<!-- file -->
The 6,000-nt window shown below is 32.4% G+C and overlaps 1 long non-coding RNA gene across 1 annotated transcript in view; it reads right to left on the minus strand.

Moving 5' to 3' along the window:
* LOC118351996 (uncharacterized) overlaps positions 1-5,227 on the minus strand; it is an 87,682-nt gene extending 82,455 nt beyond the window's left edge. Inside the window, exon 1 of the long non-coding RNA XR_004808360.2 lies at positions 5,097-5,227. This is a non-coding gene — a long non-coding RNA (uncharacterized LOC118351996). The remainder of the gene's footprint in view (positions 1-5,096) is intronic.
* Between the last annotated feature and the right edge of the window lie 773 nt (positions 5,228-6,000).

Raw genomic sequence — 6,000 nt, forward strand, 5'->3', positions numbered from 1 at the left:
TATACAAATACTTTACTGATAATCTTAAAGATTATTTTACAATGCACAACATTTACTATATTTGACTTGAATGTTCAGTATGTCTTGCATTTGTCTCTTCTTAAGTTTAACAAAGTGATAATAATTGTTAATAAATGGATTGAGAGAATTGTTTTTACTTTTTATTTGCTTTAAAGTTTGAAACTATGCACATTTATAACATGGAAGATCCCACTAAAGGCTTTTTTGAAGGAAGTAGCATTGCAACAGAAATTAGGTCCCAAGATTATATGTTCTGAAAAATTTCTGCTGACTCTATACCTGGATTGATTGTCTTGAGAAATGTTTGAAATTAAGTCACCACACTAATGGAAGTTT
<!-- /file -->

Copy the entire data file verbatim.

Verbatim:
The 6,000-nt window shown below is 32.4% G+C and overlaps 1 long non-coding RNA gene across 1 annotated transcript in view; it reads right to left on the minus strand.

Moving 5' to 3' along the window:
* LOC118351996 (uncharacterized) overlaps positions 1-5,227 on the minus strand; it is an 87,682-nt gene extending 82,455 nt beyond the window's left edge. Inside the window, exon 1 of the long non-coding RNA XR_004808360.2 lies at positions 5,097-5,227. This is a non-coding gene — a long non-coding RNA (uncharacterized LOC118351996). The remainder of the gene's footprint in view (positions 1-5,096) is intronic.
* Between the last annotated feature and the right edge of the window lie 773 nt (positions 5,228-6,000).

Raw genomic sequence — 6,000 nt, forward strand, 5'->3', positions numbered from 1 at the left:
TATACAAATACTTTACTGATAATCTTAAAGATTATTTTACAATGCACAACATTTACTATATTTGACTTGAATGTTCAGTATGTCTTGCATTTGTCTCTTCTTAAGTTTAACAAAGTGATAATAATTGTTAATAAATGGATTGAGAGAATTGTTTTTACTTTTTATTTGCTTTAAAGTTTGAAACTATGCACATTTATAACATGGAAGATCCCACTAAAGGCTTTTTTGAAGGAAGTAGCATTGCAACAGAAATTAGGTCCCAAGATTATATGTTCTGAAAAATTTCTGCTGACTCTATACCTGGATTGATTGTCTTGAGAAATGTTTGAAATTAAGTCACCACACTAATGGAAGTTT